The High Llamas are Sean O’Hagan’s musical camelid, and each of their recordings offer variations on familiar themes—albeit themes much more musical than lyrical. For instance, if you can figure out what the title song, Clan Cladders means, you’re a more astute pop music scholar than I. The track’s words have something to do with poetry readings before the war. But that’s about all I can make of it.
It is far easier to describe O’Hagan’s musical messages, however. He has much in common with Eric Matthews and Richard Davis, in that his inspirations date way back to Brian Wilson and Burt Bacharach and classic ‘60s pop. “Cave Cutter (Hills and Fields” (for you Wilson-heads) features O’Hagan’s most Brian-y, Pet Sounds vocal on this effort. “The Old Springtown”, on the other hand, sports soft ‘n happy tempos associated with Brian Wilson music. But it also comes off a little incongruous, what with the track’s cheesy keyboards, vulnerable high vocal, middle of the road string sweeps and ooh and aah vocals. It shouldn’t fit together, yet somehow it does.
He sings it over soulful strings, and Can Cladders boasts bountiful strings. These elements are provided by a quartet of players, whose contributions vary greatly from track to track. Strings add staccato rhythms to “Honeytrap”, for instance, rather than sweetening, but then help create the quiet mood of “The Old Spring Town”.
O’Hagan enjoys combining unlikely instrumental elements—perhaps, just to see what happens. The extremely short “Boing Backwards” sports banjo, whereas “Dorothy Ashby” contains harp. And rather than applying rock power chords, he usually uses entirely different six-string textures. “Can Cladders” matches piano, vibes, and strings with jazzy guitar. “Rollin’” applies its swinging jazz rhythm to O’Hagan’s lower-than-usual vocal. One other rhythmic anomaly is “Clarion Union Hall”. Its elements include girly backing vocal la-la-las and shifting string tempos to give it a sea chantey tempo, as well as slight touches of jazz guitar. You can’t say O’Hagan’s songs are completely un-rhythmic, but drums are sparsely noticeable. You can hear them clicking along during “Winter’s Day”, which sounds like an answer song to Mamas & The Papa’s “California Dreamin’” in places. This track also beautifully mimics Burt Bacharach’s insistent acoustic piano sound. Its tempo speeds up at the end, which you would never have heard in ‘60s AM radio pop and one of the few moments that give away this disc’s contemporary release date.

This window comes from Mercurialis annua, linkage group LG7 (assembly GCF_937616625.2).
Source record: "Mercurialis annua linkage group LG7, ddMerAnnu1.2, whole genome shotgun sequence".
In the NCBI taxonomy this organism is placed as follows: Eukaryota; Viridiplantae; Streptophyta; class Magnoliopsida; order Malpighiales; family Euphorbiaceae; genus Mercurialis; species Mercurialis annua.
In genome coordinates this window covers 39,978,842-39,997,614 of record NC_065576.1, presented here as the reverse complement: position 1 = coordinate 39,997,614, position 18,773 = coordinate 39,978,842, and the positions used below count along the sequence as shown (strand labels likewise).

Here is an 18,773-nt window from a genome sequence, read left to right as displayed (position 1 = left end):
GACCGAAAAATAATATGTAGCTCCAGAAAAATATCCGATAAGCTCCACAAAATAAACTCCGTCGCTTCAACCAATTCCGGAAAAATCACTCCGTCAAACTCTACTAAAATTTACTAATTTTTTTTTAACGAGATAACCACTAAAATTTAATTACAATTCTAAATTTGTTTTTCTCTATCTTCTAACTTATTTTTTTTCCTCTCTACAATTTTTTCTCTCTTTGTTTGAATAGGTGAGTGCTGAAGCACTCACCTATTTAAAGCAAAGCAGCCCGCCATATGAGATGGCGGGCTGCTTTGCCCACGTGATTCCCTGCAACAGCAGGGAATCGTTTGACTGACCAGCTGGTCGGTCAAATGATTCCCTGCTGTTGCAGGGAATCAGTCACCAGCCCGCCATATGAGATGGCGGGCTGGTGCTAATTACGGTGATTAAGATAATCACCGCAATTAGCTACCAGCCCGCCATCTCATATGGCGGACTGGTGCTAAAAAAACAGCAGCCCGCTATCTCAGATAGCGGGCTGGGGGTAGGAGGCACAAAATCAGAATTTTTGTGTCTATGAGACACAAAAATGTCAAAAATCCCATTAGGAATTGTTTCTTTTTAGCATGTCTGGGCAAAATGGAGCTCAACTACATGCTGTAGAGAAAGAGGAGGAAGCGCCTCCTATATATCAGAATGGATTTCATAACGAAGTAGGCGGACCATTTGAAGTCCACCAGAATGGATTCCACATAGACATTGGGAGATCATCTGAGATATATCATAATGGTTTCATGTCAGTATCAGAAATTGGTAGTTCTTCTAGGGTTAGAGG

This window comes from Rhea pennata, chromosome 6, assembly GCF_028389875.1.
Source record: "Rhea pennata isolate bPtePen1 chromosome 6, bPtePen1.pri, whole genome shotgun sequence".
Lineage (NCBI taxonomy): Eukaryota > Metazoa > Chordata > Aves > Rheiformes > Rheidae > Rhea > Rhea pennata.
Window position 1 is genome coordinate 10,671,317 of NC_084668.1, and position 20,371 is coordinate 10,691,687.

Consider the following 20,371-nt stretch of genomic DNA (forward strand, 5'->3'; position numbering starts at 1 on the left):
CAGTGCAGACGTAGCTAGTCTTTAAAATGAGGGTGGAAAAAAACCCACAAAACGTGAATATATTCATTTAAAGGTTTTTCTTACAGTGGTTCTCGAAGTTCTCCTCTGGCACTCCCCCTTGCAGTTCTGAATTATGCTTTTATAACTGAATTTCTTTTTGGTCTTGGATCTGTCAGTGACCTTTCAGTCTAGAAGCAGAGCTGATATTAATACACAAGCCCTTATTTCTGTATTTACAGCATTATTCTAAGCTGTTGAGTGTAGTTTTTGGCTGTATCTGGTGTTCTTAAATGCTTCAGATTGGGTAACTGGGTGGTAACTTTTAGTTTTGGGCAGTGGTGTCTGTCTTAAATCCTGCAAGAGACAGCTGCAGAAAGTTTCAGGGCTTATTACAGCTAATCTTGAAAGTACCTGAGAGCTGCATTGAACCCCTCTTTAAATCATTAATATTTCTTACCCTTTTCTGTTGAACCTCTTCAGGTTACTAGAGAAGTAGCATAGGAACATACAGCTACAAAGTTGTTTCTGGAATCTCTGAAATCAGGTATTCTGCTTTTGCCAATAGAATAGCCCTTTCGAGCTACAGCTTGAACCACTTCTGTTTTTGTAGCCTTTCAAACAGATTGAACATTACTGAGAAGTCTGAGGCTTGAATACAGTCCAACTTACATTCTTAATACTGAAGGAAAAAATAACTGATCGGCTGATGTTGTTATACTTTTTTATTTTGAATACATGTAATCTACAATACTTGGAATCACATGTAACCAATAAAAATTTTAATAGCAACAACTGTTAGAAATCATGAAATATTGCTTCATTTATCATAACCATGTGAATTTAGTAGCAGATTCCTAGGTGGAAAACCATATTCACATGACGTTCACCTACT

A severe lack of authoritative singing prevents O’Hagan’s songs from forcing the listener sit up and take notice. His high, thin voice melts into the mix, just like any another instrument. It may be unfair to compare O’Hagan’s vocalizing to Brian Wilson’s, but in some respects he’s asked for this side-by-side comparison. On Beach Boys songs, Wilson could sing in a nasal, young man’s voice. Yet he also knew how to use it, along with his brothers, to create beatific harmonies, too. During “Honeytrap”, O’Hagan hints at an ability to vary his vocal modes because he’s required to rattle off its many words in quick succession, instead of floating his voice high into the vocal stratosphere. But this is about as much as he stretches himself vocally overall.
Furthermore, Brian Wilson always used sonic frills to express inner angst. To this day, I don’t know how he did it. Wilson was emo—in approach, at least—before that annoying style existed. Yet even though he was heartsick much of the time, he was still able fill his tragic recordings with plenty of love. O’Hagan seems to love style far more than substance. With the best Beach Boys songs, listeners gained insight into Wilson’s troubled world—whether they really wanted to see his hurt or not. But O’Hagan is more likely to paint what he sees in the world around him, without ever putting himself into his pictures.
Until O’Hagan is gutsy enough to put his feelings into the foreground, The High Llamas will remain little more than background music. Granted, The High Llamas create wonderful background music. But easy listening music doesn’t always need to be this mindless.